Online play and HUT have been at the forefront of the NHL franchise for years – and really, for all annual EA Sports titles. But there is usually at least a semblance of an effort made to bring changes and new additions to the offline career modes – even if those additions are surface level and not always well implemented, like in EA Sports FC 24. But NHL 24 takes it a step too far, and makes the bold choice of doing absolutely nothing. Both Manager and Be a Pro Career modes – while they got nice revamps a couple of years ago – have no additions. There is barely a mention of these modes on the official website and marketing materials; what mention they do get reads like patch notes, instead of describing what's new for this year. A couple of things have been adjusted, but they are more like bug fixes. If you’re an offline player, this is the easiest decision you've had in years – there is no reason to grab NHL 24, unless you are desperate for new mechanics on the ice.
The presentation elements also didn't get much adjustment. It is still a nice looking game and the next-gen ice continues to look great. Player animations and facial expressions remain of average quality, and the cutscenes in the Be a Pro career mode can be rough. After last year's silly decision to remove replays for goals in offline modes, they are back. However, the broadcast quality is still falling behind – like EA Sports FC, there are no player or team intros, and even something massive like a playoff game barely gets a 10 second generic intro clip, with the only difference being crowds holding glowsticks. There's glass breaking now, but that's hardly worth a mention – and it happens a bit too often. There are new fancy arena lights and colorful visuals on the ice, though it's becoming a little bit distracting and over the top. One new element is individual player celebrations after each goal, with a strange camera angle and a spotlight that focuses on the player (called a Flex moment, of course), followed by the usual team celebrations. It's very arcade-like, and if you were a cynical person, you could argue it's just meant to show off player celebrations which have a renewed focus in all online modes, where you can get them via microtransactions.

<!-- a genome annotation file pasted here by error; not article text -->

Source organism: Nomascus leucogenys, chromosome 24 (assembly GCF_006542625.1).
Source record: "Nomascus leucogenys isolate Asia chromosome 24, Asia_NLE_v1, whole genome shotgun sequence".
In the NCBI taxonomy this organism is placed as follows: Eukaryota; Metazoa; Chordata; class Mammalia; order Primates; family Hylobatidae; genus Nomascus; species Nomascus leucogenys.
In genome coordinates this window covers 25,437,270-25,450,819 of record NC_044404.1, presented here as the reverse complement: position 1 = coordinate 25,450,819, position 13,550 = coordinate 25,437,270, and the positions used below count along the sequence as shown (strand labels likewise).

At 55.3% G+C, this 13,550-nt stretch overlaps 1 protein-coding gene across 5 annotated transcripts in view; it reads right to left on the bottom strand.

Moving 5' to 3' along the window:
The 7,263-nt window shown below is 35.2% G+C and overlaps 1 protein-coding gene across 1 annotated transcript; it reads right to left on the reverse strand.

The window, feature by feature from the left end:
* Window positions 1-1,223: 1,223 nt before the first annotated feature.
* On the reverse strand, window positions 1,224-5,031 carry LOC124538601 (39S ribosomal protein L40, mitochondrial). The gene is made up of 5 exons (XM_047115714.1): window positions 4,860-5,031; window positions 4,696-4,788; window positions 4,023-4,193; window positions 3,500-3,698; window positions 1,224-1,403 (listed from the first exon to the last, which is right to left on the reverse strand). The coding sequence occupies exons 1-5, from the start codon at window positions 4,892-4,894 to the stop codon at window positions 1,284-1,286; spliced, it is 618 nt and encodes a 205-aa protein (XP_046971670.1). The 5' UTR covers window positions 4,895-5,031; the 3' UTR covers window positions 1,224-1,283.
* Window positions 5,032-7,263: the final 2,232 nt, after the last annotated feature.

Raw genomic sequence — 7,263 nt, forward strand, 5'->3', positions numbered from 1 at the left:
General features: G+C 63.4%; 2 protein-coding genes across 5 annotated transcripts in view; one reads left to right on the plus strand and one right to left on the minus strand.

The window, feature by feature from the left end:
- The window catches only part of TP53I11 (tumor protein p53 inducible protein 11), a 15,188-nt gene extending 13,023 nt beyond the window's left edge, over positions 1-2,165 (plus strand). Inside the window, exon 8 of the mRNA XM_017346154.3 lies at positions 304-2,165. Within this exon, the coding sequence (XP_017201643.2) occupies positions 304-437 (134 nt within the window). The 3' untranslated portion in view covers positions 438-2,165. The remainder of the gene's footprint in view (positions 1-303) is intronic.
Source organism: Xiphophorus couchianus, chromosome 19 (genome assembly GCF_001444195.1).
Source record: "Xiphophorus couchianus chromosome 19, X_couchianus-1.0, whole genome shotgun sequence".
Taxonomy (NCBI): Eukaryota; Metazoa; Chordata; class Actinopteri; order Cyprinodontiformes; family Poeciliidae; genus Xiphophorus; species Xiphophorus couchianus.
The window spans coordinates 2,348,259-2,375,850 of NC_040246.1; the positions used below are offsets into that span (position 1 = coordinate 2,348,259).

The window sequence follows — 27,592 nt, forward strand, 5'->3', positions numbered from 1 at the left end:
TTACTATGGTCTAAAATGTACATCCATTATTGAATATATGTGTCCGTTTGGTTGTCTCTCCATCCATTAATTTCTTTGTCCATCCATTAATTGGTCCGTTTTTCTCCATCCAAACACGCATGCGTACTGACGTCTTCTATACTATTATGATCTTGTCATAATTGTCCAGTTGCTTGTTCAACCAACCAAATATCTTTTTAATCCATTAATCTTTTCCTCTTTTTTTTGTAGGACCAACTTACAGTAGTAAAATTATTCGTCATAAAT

Audio design remains decent, with another rock and alternative focused soundtrack. The commentator duo has been refreshed, with Cheryl Pounder joining James Cybulski, replacing Ray Ferraro. The pair actually have very good chemistry and a strong variety of commentary, and it feels more natural and better than the new EA Sports FC 24 pairing.
In terms of performance, while the on-ice gameplay remains smooth, the menus are still awfully slow. It's quite shocking, really, that there is some kind of deep underlying problem that the developers haven’t been able to address for years now. Navigating menus across all modes, online and offline, is a slog, with constant lengthy pauses, slowly loading elements, and lagging audio effects. HUT pack openings still take you into a dark and laggy void. It's baffling at this point.
NHL 24 is a strange edition of the long running sports series. Despite what seemed like a promising fresh start a couple of years ago, with a new engine, and new modes, things are starting to look dire again. The new fatigue and attacking pressure systems do resemble the real sport, but the execution of these mechanics seems very arcade-focused and lacking in nuance, while the core gameplay is still trying to be realistic. The presentation is also skewed towards arcade, with too many flashing lights on the ice and not enough broadcast quality. While HUT and EASHL get a few changes, they are quite surface level, and focused more on monetization and making you grind for longer. Offline, there are no notable changes, which is a wild decision for an annual full priced game. NHL 24 still has a very good baseline, so of course if you’re coming into the series for the first time in many years, it's worth checking out. But returning players – while it's not the disaster that NHL 15 was – will be shocked at the lack of worthwhile features for this year's outing.